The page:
Vitamin supplements have many health benefits, but improper use can lead to serious side effects. A previous article discussed the side effects of vitamin supplements for Vitamin C, Vitamin E, Calcium and Zinc. This article covers the side effects of two additional common vitamin supplements: Vitamin A and Vitamin D.
Vitamin A: Daily Recommendations and Side Effects
Vitamin A is an antioxidant that supports the immune system, especially in response to respiratory infections. It is required by the body for the proper growth and development of bones, skin, hair, teeth and gums. Vitamin A is well known for supporting healthy vision. Vitamin A is also known as retinol and is commonly referred to by that name when used in facial care products.
The recommended daily dosages for Vitamin A are:
Ages 0-6 months – 400 micrograms (1,333 IU)
Ages 7-12 months – 500 micrograms (1,667 IU)
Ages 1-3 years – 300 micrograms (1,000 IU)
Ages 4-8 years – 400 micrograms (1,333 IU)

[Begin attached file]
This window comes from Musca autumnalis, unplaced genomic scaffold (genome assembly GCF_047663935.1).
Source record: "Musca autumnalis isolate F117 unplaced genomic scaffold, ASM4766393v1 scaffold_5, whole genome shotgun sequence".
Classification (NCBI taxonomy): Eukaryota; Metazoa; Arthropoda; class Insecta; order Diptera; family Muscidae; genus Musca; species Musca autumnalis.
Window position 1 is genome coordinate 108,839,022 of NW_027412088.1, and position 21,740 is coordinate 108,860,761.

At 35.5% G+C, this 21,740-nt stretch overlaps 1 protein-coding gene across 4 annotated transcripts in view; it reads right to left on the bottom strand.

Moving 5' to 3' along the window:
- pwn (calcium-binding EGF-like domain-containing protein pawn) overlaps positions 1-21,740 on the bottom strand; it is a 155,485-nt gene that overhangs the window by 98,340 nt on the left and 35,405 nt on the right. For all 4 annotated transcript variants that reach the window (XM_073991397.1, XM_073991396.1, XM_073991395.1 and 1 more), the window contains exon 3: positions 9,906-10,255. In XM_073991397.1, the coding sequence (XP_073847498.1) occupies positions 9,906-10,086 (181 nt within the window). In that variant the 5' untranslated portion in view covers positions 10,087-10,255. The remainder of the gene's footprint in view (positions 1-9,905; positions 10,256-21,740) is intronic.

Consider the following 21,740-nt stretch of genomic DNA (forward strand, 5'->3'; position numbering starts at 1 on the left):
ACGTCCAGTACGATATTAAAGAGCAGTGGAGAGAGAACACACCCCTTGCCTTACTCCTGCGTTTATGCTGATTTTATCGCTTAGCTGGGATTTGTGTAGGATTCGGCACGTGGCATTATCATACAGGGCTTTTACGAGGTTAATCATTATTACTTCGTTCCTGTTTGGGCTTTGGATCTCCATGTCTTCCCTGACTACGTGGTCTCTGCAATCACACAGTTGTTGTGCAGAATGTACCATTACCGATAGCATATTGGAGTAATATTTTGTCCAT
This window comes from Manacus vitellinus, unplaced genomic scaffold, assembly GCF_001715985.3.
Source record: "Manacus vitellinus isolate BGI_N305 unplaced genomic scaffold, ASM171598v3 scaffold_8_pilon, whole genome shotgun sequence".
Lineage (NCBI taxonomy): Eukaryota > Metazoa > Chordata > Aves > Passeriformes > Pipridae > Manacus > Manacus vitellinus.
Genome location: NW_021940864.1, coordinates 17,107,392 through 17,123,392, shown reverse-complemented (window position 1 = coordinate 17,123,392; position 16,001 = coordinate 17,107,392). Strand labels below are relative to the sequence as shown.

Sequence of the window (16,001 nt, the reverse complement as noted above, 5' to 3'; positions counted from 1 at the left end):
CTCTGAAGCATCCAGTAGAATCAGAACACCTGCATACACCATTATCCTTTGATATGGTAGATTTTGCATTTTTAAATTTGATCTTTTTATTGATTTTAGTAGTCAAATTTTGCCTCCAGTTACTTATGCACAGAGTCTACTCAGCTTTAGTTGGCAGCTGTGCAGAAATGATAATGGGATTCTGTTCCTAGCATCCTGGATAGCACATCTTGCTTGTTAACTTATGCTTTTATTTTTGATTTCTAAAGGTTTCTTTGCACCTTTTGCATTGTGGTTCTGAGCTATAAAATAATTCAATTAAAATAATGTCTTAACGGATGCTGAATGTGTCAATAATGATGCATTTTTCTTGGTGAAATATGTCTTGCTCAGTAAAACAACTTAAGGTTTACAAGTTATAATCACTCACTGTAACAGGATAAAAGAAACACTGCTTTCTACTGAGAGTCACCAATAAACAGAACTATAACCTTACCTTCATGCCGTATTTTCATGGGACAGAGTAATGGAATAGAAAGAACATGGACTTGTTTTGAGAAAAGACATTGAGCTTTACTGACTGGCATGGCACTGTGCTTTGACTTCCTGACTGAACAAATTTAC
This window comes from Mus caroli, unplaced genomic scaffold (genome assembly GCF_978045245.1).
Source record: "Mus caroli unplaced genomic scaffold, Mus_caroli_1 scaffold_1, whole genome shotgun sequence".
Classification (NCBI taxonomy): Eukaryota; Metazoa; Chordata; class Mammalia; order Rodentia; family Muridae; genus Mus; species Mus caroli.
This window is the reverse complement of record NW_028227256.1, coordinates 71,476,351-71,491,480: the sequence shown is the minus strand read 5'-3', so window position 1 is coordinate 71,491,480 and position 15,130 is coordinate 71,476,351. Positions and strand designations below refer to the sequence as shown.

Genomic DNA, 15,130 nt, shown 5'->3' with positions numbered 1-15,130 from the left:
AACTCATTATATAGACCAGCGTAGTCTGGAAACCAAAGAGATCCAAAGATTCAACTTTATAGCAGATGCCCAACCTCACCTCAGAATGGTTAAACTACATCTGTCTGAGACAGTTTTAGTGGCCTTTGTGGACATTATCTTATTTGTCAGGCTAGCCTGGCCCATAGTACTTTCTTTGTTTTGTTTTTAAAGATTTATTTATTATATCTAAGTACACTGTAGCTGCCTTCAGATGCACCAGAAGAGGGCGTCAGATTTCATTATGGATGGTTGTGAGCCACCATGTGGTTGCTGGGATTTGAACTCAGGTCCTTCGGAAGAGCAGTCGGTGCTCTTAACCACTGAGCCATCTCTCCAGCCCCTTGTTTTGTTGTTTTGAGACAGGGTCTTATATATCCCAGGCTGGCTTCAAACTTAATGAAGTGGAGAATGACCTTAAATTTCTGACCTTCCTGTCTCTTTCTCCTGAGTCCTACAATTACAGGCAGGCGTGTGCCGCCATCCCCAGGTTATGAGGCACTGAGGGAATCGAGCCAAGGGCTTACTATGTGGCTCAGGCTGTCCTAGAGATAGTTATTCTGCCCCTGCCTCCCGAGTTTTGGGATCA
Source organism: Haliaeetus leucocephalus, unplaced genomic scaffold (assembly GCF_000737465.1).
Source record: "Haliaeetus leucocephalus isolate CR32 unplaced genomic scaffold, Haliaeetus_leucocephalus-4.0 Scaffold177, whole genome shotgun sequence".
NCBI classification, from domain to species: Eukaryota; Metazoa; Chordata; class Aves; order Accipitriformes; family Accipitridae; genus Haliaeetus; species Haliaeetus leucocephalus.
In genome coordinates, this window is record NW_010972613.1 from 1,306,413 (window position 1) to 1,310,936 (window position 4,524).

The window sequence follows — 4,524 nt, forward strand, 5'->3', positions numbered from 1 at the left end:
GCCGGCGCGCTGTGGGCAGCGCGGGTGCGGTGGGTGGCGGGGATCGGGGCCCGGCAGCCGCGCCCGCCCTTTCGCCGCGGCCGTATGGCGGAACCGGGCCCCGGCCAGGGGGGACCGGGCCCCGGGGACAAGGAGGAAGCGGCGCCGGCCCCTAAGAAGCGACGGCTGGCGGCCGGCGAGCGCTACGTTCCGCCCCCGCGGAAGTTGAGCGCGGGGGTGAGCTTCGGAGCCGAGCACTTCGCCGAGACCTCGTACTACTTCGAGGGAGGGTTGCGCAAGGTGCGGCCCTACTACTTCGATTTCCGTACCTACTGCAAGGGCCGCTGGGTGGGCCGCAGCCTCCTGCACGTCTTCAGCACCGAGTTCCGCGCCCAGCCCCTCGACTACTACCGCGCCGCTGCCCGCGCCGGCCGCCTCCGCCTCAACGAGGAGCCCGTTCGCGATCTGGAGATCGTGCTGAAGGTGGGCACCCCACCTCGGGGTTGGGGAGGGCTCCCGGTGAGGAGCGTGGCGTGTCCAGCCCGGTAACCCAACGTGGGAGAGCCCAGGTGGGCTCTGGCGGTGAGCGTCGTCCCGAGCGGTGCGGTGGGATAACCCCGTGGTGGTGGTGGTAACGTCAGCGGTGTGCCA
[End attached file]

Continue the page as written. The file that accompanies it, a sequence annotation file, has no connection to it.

Ages 9-13 years – 600 micrograms (2,000 IU)
Ages 14-18 years – 900 micrograms (3,000 IU) (boys) and 700 micrograms (2,333 IU) (girls)
Men 19 years of age or older – 900 micrograms (3,000 IU)
Women 19 years of age or older – 700 micrograms (2,333 IU)
Pregnant teens (18 years of age or younger) – 750 micrograms (2,500 IU)
Pregnant adults (19 years of age or older) – 770 micrograms (2,567 IU)
Breastfeeding teens (18 years of age or younger) – 1,200 micrograms (4,000 IU)
Breastfeeding adults (19 years of age or older) – 1,300 micrograms (4,333 IU)
Side effects of Vitamin A include fatigue, decreased appetite, nausea, vomiting, headache, irritability, dry or cracking lips and skin, hair loss.